Dr Misir's arguments on poverty reduction are deeply flawed
March 2, 2004
I'd like to comment on Dr. Prem Misir's offering in the February 16 issue of the Guyana Chronicle ("Poverty Reduction: In Search of a New Economic Format").
Dr. Misir's piece has one objective: to demonstrate that the PPP has made robust inroads on poverty.Â If his "statistics on poverty" were true, one would have to agree.Â But his statistics are clever propaganda.Â Let's see why.
Dr. Misir's arguments are based on two major distortions.Â The first is to compare poverty data produced by the two comprehensive surveys (the HIES/LSMS survey of 1992/93 and the Guyana Survey of Living Conditions of 1999) to those of three non-rigorous studies. The two comprehensive surveys were based on large-scale sampling and accepted concepts and techniques, while the studies by PAHO, Byod and Ramprakash were not surveys but estimates based on non-standard ways of deriving the poverty line and computing income distribution. These three studies utilize concepts and methodologies that are unsound, in addition to their very limited coverage, which make generalization hazardous and unreliable. Dr. Misir ought to know that one cannot compare coconuts, mangoes, cassava and bora and get allu as the result. Poverty data can be compared reliably only if they are taken from studies that are based on similar concepts, methodologies and coverage.Â The repeated and indiscriminate comparison of poverty numbers from widely different studies by PPP writers is a flagrant violation of the motivation for research.Â It was the lack of comparable poverty data that prompted the World Bank in 1992 to observe: "There is no reliable way to estimate the extent of poverty in Guyana or to assess the effects of the adjustment measures on the poor since recent data are not available on household income levels, employment and unemployment rates, or other social conditions. There remains a critical need for more adequate information." This was part of the rationale for the World Bank-supported 1992/93 poverty survey.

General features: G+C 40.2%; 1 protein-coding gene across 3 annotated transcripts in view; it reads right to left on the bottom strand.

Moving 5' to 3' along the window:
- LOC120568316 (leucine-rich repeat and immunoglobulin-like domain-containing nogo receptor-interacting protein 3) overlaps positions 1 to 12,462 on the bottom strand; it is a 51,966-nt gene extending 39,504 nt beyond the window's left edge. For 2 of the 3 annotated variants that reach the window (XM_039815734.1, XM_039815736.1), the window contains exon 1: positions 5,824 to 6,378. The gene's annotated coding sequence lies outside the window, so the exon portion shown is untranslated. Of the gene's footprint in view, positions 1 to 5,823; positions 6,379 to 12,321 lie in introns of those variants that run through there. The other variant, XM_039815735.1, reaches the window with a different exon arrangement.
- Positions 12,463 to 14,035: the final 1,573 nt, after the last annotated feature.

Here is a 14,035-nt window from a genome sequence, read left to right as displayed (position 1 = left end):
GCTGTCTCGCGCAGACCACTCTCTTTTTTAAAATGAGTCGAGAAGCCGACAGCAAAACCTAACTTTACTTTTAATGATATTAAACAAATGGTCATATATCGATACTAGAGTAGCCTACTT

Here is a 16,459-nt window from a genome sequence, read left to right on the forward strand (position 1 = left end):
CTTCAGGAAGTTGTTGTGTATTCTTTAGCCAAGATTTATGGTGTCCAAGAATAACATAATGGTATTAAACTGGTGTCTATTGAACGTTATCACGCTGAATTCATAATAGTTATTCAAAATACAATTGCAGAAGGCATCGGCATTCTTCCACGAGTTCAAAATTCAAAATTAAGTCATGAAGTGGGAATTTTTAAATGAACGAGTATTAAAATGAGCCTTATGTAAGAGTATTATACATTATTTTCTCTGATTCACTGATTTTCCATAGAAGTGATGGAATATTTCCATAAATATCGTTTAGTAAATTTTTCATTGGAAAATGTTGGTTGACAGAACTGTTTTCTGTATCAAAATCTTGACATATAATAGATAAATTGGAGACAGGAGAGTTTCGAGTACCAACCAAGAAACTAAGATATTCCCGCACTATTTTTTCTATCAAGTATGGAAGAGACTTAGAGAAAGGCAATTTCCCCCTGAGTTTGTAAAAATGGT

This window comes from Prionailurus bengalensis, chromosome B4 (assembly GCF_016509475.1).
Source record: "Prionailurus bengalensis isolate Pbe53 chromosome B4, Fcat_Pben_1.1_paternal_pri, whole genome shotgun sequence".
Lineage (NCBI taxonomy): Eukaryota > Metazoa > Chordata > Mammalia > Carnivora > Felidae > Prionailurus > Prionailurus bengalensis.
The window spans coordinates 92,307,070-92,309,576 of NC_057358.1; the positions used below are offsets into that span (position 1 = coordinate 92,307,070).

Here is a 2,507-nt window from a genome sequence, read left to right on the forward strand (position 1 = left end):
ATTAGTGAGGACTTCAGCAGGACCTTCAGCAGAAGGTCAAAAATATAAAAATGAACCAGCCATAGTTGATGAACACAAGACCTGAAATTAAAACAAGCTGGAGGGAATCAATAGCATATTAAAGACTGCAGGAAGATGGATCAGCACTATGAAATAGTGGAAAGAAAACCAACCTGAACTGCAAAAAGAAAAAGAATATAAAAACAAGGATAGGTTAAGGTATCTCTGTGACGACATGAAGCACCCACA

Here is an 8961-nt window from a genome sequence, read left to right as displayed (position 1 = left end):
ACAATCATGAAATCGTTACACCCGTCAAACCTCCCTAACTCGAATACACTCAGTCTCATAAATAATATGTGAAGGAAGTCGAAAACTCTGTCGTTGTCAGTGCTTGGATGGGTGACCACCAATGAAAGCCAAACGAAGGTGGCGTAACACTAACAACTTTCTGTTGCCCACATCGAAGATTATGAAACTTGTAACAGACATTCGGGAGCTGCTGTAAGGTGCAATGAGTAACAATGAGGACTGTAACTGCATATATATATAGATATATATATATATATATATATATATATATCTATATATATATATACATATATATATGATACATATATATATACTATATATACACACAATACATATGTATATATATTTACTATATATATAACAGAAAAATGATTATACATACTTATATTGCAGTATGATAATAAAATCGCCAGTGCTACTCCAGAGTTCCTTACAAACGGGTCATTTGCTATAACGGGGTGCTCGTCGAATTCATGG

Distortion is also intermingled with confusion.Â For example, Dr. Misir writes: "Poverty gap measures the intensity of poverty" (which is ok), but immediately goes on to talk about the decline in the incidence of poverty (as measured by the headcount index). The Poverty Gap index measures the amount of resources necessary to raise the income of all poor individuals to the level of the poverty line, as a portion of the poverty line. Differently put, it is the aggregate poverty deficit relative to the poverty line.Â The Poverty Gap is an analytic measure, while the Headcount Index is a descriptive index; the two are not the same and should not be confused. One measures the incidence of poverty; the other is a crude indicator of inequality.
The second major distortion committed by Dr. Misir is to compare poverty rates generated by domestic and international poverty lines.Â He began by looking at poverty in the US, noting that "In 1999, New York City's residents experienced a 29% depth of poverty.Â In Guyana only the Rural Hinterland exceeds this US figure." This is interesting stuff: the poverty rate in New York City in 1999 was higher than that in Guyana!Â Two observations are relevant here.
The first is methodological. It is ridiculous and misleading to compare poverty in the US and Guyana (leaving aside the enigmatic first sentence in the quote).Â One cannot simply compare poverty among countries by looking at their respective national poverty rates.Â Poverty among countries can only be compared if one uses an international poverty line (IPL), such as the US$1.08 per day, which yields a zero poverty rate for the US: the typical poor person in the US lives on about US$38 per day.Â
We suspect that Dr. Misir is aware of his methodological blunder but is apparently more interested in the publicity stunt, which explains why he quickly cautions: "But let's not get too excited because the standards in both countries are different and so methodologically, the comparison may not hold."Â The fact of the matter is that a comparison between the US and Guyana is misleading and should not be made at all.Â
Excitement is not a basis for analysis; objectivity is.